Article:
Podcast of the Interview: Scroll to 18:46 Minutes to hear Len’s Interview
In August 1944, Len Kovar was a 22-year-old navigator/ bombardier when he climbed aboard his B-24 named Con Job for what would be his 11th and last flight.
Shot down over Hungary, Kovar survived 9 months as a POW, including a forced march through deathly cold conditions while escaping advancing Soviet Union forces at the end of the war.
Len Kovar chronicles his capture and time as a POW wonderfully in his book: WWII Prisoner of War: How I Survived.”
As part of a Front & Center’s capturing living history series, I have the honor of speaking to Len Kovar.
Len Kovar, welcome to Front & Center: Military Talk Radio.
* I really loved the book. I thought it was a great read. It has an interesting back-story. Tell our listeners how this book came to me some 65 years after the event?
* In the book you write that not until you were shot down did you realize there are so many levels of fear. Can you explain?
* Shortly after being shot down over Hungary in 1944, locals captured you. You talk movingly about it dawning on you that your captors were discussing whether to kill you. In fact at one point you started to beg for your life, but then stopped. And in a strange way you believe that stopping actually saved your life.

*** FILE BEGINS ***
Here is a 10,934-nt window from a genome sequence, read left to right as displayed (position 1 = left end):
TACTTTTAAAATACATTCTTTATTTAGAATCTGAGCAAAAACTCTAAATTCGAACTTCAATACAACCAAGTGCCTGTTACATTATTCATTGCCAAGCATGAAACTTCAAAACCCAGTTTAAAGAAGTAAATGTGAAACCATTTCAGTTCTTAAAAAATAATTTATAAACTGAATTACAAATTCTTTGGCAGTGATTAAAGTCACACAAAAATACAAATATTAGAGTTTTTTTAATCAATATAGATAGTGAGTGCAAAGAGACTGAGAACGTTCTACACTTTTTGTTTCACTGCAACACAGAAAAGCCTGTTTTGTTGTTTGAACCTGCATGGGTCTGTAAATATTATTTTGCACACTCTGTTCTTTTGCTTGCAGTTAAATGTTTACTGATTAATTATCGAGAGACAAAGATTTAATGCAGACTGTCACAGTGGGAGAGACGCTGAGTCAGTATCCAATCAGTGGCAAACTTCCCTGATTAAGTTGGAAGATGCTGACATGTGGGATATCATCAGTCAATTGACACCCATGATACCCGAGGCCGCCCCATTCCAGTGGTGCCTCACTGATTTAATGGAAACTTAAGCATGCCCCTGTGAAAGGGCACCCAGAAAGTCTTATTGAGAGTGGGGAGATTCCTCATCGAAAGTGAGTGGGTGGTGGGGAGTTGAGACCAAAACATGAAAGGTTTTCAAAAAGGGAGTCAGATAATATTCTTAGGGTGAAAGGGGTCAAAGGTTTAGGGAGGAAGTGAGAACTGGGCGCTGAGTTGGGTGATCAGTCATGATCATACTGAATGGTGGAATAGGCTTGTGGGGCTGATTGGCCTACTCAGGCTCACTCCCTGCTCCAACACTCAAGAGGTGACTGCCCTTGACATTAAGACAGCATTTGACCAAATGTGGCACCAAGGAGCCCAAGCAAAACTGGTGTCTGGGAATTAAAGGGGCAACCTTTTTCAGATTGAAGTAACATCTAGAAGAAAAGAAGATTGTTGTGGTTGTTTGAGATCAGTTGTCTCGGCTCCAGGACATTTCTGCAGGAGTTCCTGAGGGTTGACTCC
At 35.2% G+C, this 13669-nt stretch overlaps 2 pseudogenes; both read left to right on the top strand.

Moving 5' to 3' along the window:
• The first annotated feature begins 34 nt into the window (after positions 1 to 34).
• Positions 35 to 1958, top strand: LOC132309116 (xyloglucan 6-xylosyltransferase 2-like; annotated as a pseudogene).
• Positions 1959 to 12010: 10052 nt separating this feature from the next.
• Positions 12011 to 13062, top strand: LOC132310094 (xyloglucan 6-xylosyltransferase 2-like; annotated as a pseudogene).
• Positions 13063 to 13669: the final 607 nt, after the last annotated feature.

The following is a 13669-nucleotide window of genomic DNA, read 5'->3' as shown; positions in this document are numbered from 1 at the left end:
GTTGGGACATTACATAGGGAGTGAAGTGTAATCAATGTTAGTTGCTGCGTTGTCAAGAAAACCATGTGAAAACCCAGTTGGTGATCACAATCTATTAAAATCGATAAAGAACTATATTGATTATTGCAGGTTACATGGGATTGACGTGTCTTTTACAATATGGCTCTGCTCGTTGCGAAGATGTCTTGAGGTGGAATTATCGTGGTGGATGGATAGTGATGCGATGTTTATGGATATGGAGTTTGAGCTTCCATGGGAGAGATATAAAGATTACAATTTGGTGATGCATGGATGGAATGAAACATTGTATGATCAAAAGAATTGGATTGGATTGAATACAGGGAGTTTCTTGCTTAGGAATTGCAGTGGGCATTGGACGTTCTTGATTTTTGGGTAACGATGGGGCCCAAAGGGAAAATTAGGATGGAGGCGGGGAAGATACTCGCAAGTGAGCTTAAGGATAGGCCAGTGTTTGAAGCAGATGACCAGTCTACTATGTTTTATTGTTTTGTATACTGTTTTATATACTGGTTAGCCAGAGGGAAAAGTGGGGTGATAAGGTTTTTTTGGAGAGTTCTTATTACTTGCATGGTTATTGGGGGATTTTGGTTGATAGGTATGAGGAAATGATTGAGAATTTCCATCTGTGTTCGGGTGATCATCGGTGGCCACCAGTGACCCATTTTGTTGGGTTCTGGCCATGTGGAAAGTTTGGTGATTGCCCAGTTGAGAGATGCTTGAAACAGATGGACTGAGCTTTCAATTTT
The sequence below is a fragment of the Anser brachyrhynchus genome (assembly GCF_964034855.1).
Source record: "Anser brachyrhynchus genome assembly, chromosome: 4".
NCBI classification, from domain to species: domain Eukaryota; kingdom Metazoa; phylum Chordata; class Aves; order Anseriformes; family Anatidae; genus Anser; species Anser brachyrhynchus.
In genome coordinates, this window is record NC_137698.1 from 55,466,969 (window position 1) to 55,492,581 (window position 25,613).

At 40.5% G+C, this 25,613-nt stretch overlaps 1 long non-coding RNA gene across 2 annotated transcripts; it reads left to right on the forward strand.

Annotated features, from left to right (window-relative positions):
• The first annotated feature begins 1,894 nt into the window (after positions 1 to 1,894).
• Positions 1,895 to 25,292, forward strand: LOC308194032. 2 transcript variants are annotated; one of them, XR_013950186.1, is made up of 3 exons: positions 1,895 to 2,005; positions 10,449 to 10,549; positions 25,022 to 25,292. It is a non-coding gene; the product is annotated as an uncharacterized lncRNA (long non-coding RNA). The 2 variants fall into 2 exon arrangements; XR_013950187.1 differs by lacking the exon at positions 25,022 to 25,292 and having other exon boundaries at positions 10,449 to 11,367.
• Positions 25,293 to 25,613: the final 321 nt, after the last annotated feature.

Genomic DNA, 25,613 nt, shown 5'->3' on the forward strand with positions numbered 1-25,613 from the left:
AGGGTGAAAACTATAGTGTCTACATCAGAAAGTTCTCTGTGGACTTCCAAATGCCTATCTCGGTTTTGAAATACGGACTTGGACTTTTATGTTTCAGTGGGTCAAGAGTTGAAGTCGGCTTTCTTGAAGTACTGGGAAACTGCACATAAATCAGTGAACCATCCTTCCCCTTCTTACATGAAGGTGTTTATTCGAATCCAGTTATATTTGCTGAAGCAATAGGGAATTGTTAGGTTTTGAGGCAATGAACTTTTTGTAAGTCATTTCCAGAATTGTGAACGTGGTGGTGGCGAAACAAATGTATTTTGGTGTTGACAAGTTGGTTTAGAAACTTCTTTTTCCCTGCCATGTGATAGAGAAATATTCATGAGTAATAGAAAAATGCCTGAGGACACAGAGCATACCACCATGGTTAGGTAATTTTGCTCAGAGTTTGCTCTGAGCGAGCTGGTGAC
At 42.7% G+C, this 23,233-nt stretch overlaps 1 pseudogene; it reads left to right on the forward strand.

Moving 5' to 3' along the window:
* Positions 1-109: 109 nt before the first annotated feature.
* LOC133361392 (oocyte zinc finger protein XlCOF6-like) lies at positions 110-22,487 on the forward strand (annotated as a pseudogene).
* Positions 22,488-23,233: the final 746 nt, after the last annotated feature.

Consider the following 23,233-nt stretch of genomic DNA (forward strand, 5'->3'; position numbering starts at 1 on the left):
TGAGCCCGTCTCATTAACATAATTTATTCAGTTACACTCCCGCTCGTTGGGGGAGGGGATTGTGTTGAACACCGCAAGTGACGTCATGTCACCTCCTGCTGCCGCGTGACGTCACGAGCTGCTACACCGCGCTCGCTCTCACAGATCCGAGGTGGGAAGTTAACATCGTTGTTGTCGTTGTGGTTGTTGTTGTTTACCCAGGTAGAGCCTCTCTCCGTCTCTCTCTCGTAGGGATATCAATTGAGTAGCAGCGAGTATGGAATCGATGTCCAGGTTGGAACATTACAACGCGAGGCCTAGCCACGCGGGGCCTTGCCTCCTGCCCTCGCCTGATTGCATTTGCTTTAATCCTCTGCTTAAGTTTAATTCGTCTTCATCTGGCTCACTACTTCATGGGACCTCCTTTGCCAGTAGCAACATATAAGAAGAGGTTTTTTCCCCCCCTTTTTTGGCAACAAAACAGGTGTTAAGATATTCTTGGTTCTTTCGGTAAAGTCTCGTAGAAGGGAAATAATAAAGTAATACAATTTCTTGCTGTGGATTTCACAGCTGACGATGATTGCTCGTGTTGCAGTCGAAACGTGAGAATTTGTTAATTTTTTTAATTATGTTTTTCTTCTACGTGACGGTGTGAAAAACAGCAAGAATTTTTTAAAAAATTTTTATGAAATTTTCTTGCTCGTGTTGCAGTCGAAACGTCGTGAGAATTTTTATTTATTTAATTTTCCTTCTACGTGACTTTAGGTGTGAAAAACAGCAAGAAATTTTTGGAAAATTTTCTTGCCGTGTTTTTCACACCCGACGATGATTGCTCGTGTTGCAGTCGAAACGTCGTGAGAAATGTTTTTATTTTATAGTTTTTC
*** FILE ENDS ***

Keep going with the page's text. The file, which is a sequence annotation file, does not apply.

* Once you were placed in a POW camp, things didn’t necessarily getting a lot better. What was that like? How were you treated by your German guards and did that change over time? You mentioned a few kindnesses that they bestowed.
* You also write that hunger was always at your elbow and that you and other POWs used to write lists of food. I would think that this would only remind you of what you didn’t have, but it seems that I gave you hope.
* I found it fascinating that despite being held prisoner, you had a pretty good idea of what was going on in the war.
* A remarkable feature of the book is that it contains photos of prison camps. Where did the photos come from?
* As the Soviet troops approached, you write that a new fear gripped you and the other POWs.
* You and many other POWs were in a terribly cramped train car being taken to another POW camp, when you had a moment of clarity regarding what you would do if you survived. Can you explain?
* Tell us about the march you and German troops made before the advancing Soviet troops. A one point you decided to give up and die.
* Like cold molasses, a bleak day slowly poured its way into being.
* After the war, you graduated from seminary and were a minister for 50 years. When you were in the POW camp did faith play a role in your survival? Did you have any inkling that you would make the church your life’s work?
* How did that time as a POW change you and your outlook? Was it a growth experience? Or was it something that you spent years trying to forget and recover from?
* What did you learn from you time in combat and as a POW? Both the good and the bad?
* Many Afghanistan and Iraq veterans are coming to grips with their combat experiences. Do you have any advice for them?
Len Kovar, former POW during World War II, thank you for your time and thank you for your service.
For a complete written transcript of the radio program go to: http://defensetracker.com/web/?p=2151